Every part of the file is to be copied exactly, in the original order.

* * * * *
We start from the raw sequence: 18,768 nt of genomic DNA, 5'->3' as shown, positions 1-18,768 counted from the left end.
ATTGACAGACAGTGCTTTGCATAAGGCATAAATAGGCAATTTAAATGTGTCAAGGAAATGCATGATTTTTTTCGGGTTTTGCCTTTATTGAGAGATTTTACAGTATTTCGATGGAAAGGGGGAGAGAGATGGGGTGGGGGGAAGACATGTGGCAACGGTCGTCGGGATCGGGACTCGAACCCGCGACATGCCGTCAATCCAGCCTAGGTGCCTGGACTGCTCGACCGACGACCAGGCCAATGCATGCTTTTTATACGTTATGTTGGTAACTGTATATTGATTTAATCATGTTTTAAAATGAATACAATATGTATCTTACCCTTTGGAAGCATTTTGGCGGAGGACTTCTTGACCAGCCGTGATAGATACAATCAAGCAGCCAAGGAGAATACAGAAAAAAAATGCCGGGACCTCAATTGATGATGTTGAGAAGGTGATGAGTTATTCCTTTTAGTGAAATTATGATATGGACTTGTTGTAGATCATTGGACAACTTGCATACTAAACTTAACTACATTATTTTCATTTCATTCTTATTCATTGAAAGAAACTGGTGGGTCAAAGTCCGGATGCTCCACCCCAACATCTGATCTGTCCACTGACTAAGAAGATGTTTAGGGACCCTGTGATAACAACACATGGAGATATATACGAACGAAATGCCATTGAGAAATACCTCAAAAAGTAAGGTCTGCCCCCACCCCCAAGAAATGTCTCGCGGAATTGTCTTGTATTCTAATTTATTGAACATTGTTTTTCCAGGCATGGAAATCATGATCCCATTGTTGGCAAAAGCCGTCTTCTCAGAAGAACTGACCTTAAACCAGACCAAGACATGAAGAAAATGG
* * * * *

We start from the raw sequence: 18,768 nt of genomic DNA, 5'->3' as shown, positions 1-18,768 counted from the left end.
ATTGACAGACAGTGCTTTGCATAAGGCATAAATAGGCAATTTAAATGTGTCAAGGAAATGCATGATTTTTTTCGGGTTTTGCCTTTATTGAGAGATTTTACAGTATTTCGATGGAAAGGGGGAGAGAGATGGGGTGGGGGGAAGACATGTGGCAACGGTCGTCGGGATCGGGACTCGAACCCGCGACATGCCGTCAATCCAGCCTAGGTGCCTGGACTGCTCGACCGACGACCAGGCCAATGCATGCTTTTTATACGTTATGTTGGTAACTGTATATTGATTTAATCATGTTTTAAAATGAATACAATATGTATCTTACCCTTTGGAAGCATTTTGGCGGAGGACTTCTTGACCAGCCGTGATAGATACAATCAAGCAGCCAAGGAGAATACAGAAAAAAAATGCCGGGACCTCAATTGATGATGTTGAGAAGGTGATGAGTTATTCCTTTTAGTGAAATTATGATATGGACTTGTTGTAGATCATTGGACAACTTGCATACTAAACTTAACTACATTATTTTCATTTCATTCTTATTCATTGAAAGAAACTGGTGGGTCAAAGTCCGGATGCTCCACCCCAACATCTGATCTGTCCACTGACTAAGAAGATGTTTAGGGACCCTGTGATAACAACACATGGAGATATATACGAACGAAATGCCATTGAGAAATACCTCAAAAAGTAAGGTCTGCCCCCACCCCCAAGAAATGTCTCGCGGAATTGTCTTGTATTCTAATTTATTGAACATTGTTTTTCCAGGCATGGAAATCATGATCCCATTGTTGGCAAAAGCCGTCTTCTCAGAAGAACTGACCTTAAACCAGACCAAGACATGAAGAAAATGG